After a successful, 10-year career as a radio actor, he tried the movies with ?Kiss of Death,? which was being filmed in New York. Older than most new recruits, he was, to his surprise, summoned to Hollywood after the movie was released. ?I?m probably the only actor who gave up a swimming pool to go out to Hollywood,? Mr. Widmark told The New Yorker in 1961.


He had never expected 20th Century Fox to pick up the option on the contract he was forced to sign to get the role of Tommy Udo. During the seven years of his Fox contract, he starred in 20 movies, including ?Yellow Sky? (1948), as the blackguard who menaces Gregory Peck; ?Down to the Sea in Ships? (1949), as a valiant whaler; Jules Dassin?s ?Night and the City? (1950), as a small- time hustler who dreams of becoming a wrestling promoter; and ?Don?t Bother to Knock? (1952), in which the tables were turned and he was the prey of a psychopathic Marilyn Monroe.


A passionate liberal Democrat, Mr. Widmark played a bigot who baits a black doctor in Joseph Mankiewicz?s ?No Way Out? (1950). He was so embarrassed by the character that after every scene he apologized to the young actor he was required to torment, Sidney Poitier. In 1990, when Mr. Widmark was given the D.W. Griffith Career Achievement Award by the National Board of Review, it was Mr. Poitier who presented it to him.


Within two years after his Fox contract ended, Mr. Widmark had formed a production company and produced ?Time Limit? (1957), a serious dissection of possible treason by an American prisoner of war that The New York Times called ?sobering, important and exciting.? Directed by the actor Karl Malden, ?Time Limit? starred Mr. Widmark as an army colonel who is investigating a major (Richard Basehart) who is suspected of having broken under pressure during the Korean War and aided the enemy.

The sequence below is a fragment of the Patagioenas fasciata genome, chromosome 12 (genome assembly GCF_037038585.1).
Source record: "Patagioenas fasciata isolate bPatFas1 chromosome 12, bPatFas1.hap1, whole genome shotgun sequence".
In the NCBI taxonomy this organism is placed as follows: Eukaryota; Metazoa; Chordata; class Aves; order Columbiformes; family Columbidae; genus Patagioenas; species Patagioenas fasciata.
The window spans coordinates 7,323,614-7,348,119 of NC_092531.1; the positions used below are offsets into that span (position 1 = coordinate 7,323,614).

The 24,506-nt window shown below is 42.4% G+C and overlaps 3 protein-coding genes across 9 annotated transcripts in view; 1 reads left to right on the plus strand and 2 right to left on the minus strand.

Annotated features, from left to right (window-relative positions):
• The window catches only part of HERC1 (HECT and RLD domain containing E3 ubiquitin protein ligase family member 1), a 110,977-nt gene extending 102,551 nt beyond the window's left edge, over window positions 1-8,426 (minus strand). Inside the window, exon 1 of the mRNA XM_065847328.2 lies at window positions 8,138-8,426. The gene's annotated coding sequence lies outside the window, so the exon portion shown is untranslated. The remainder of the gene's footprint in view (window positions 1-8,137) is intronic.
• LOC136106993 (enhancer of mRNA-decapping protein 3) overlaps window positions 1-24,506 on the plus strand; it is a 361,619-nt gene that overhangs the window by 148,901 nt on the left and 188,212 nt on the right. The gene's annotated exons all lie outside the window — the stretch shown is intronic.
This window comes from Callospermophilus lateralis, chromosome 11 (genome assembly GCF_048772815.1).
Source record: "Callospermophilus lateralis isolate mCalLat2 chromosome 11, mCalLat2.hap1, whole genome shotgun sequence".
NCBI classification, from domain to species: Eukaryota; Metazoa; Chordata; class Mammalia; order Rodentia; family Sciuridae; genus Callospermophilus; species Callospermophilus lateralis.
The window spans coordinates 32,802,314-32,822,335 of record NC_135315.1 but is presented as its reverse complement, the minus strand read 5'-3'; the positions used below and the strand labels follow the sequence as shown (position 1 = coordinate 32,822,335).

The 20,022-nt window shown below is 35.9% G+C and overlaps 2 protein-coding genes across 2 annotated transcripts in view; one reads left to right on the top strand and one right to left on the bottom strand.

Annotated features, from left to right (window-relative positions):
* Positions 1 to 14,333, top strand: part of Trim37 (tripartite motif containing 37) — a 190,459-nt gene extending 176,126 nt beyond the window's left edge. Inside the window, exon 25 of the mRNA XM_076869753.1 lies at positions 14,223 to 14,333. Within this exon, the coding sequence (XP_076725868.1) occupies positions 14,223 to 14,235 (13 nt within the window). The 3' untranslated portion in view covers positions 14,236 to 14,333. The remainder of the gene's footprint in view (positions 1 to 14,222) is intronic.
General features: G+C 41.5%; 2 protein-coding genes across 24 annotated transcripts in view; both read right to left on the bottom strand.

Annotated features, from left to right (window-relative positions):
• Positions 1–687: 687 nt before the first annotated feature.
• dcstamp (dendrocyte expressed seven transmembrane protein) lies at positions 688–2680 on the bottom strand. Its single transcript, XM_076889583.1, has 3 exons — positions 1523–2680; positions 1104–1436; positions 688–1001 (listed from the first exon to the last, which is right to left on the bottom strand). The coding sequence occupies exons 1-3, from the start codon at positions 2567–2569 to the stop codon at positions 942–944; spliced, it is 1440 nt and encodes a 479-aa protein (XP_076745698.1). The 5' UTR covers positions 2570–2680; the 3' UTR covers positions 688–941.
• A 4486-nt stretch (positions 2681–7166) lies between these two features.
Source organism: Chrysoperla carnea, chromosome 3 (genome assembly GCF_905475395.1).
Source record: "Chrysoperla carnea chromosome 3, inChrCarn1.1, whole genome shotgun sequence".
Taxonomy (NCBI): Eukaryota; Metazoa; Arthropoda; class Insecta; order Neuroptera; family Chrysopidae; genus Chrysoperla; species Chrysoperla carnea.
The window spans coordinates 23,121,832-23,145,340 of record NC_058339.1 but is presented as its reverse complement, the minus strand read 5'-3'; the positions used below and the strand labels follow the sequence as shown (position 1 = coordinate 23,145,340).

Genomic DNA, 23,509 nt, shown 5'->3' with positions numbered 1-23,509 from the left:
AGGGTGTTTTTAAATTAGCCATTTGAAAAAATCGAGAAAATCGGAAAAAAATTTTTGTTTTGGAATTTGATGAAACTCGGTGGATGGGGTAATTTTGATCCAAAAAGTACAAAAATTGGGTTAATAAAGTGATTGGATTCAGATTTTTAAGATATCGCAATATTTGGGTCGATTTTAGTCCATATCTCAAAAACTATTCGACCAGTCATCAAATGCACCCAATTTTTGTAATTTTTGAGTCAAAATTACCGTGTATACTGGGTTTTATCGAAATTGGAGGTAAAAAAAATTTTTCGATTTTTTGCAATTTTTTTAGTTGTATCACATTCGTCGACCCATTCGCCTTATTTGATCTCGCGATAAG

Mr. Widmark produced two more films: ?The Secret Ways? (1961) in which he went behind the Iron Curtain to bring out an anti-Communist leader; and ?The Bedford Incident? (1964), another Cold War drama, in which he played an ultraconservative naval captain trailing a Russian submarine and putting the world in danger of a nuclear catastrophe.


Mr. Widmark told The Guardian in 1995 that he had not become a producer to make money but to have greater artistic control. ?I could choose the director and my fellow actors,? he said. ?I could carry out projects which I liked but the studios didn?t want.?


He added: ?The businessmen who run Hollywood today have no self-respect. What interests them is not movies but the bottom line. Look at ?Dumb and Dumber,? which turns idiocy into something positive, or ?Forrest Gump,? a hymn to stupidity. ?Intellectual? has become a dirty word.?


He also vowed he would never appear on a talk show on television, saying, ?When I see people destroying their privacy ? what they think, what they feel ? by beaming it out to millions of viewers, I think it cheapens them as individuals.?